The Whitney Museum of American Art, New York, with Jean Lipman as curator, exhibits “Calder’s Universe,” a major retrospective. The exhibition travels to fifteen cities throughout the United States and Japan.
Calder is honored at a dinner at the Whitney Museum of American Art. Attending are sixty guests, including Georgia O’Keeffe, André Kertész, Arthur Miller, Louise Nevelson, Marcel Breuer, John Cage, Merce Cunningham, Virgil Thomson, Robert Penn Warren, and Philip
Calder dies in New York City at the home of his daughter Mary.
The Whitney Museum of American Art holds a memorial service. Officiating is director Tom Armstrong, with remarks by Sweeney, Saul Steinberg, cartoonist Robert Osborn, and Arthur Miller, and with a solo violin performance by Alexander Schneider.
Solomon R. Guggenheim Museum, New York. Alexander Calder: A Retrospective Exhibition. 6 November 1964–31 January 1965.
Musée National d’Art Moderne, Paris. Calder. 8 July–15 October 1965. Originated from the Solomon R. Guggenheim Museum, New York.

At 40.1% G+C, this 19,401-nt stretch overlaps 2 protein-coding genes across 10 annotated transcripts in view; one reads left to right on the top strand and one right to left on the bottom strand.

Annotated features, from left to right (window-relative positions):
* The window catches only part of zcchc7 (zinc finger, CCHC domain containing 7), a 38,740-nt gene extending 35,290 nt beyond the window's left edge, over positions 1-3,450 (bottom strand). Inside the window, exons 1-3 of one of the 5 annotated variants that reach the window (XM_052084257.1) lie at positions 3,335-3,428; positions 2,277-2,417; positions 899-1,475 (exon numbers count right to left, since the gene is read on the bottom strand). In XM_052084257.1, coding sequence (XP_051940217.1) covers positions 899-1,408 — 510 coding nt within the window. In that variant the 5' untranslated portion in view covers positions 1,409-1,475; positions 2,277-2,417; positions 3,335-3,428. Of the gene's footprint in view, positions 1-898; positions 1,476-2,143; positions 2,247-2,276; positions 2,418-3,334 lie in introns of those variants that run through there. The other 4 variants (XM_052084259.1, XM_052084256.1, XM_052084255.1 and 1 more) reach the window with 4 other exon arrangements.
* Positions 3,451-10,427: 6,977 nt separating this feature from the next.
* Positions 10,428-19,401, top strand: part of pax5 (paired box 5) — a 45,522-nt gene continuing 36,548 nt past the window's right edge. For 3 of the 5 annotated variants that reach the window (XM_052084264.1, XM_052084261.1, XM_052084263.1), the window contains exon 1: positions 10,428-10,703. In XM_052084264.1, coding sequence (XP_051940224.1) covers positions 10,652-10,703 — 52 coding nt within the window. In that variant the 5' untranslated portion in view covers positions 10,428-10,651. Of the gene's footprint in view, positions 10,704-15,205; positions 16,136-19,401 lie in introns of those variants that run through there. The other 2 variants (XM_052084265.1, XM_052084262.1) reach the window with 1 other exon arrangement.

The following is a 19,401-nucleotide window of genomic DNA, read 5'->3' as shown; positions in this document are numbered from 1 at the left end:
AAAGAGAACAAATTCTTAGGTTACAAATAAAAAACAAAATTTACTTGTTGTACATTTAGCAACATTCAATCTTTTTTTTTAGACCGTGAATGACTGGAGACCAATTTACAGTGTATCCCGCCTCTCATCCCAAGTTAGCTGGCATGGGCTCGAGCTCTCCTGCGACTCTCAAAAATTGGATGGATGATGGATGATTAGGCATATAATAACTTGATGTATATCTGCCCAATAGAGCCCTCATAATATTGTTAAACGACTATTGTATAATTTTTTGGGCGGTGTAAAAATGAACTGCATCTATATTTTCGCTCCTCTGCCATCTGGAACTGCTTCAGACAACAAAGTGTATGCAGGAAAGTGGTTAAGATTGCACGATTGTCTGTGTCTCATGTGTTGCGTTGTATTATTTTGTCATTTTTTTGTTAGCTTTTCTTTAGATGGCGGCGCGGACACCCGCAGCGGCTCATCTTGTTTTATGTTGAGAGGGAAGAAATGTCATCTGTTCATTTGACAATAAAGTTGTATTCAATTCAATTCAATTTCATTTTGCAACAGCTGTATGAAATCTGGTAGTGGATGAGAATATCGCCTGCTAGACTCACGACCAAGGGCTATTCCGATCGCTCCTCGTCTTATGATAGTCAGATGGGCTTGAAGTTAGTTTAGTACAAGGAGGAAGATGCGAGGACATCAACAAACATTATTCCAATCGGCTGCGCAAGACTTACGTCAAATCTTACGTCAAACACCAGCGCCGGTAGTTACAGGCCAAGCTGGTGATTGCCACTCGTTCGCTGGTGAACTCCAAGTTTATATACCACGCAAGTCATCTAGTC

Fondation Maeght, Saint-Paul-de-Vence, France. Calder. 2 April–31 May 1969.
Whitney Museum of American Art, New York. Calder’s Universe. 14 October 1976–6 February 1977.
In 1963, Calder completed construction of a large studio overlooking the Indre Valley. With the assistance of a full-scale, industrial ironworks, he began to fabricate his monumental works in France and devoted much of his later working years to public commissions. Calder died in New York in 1976 at the age of seventy-eight.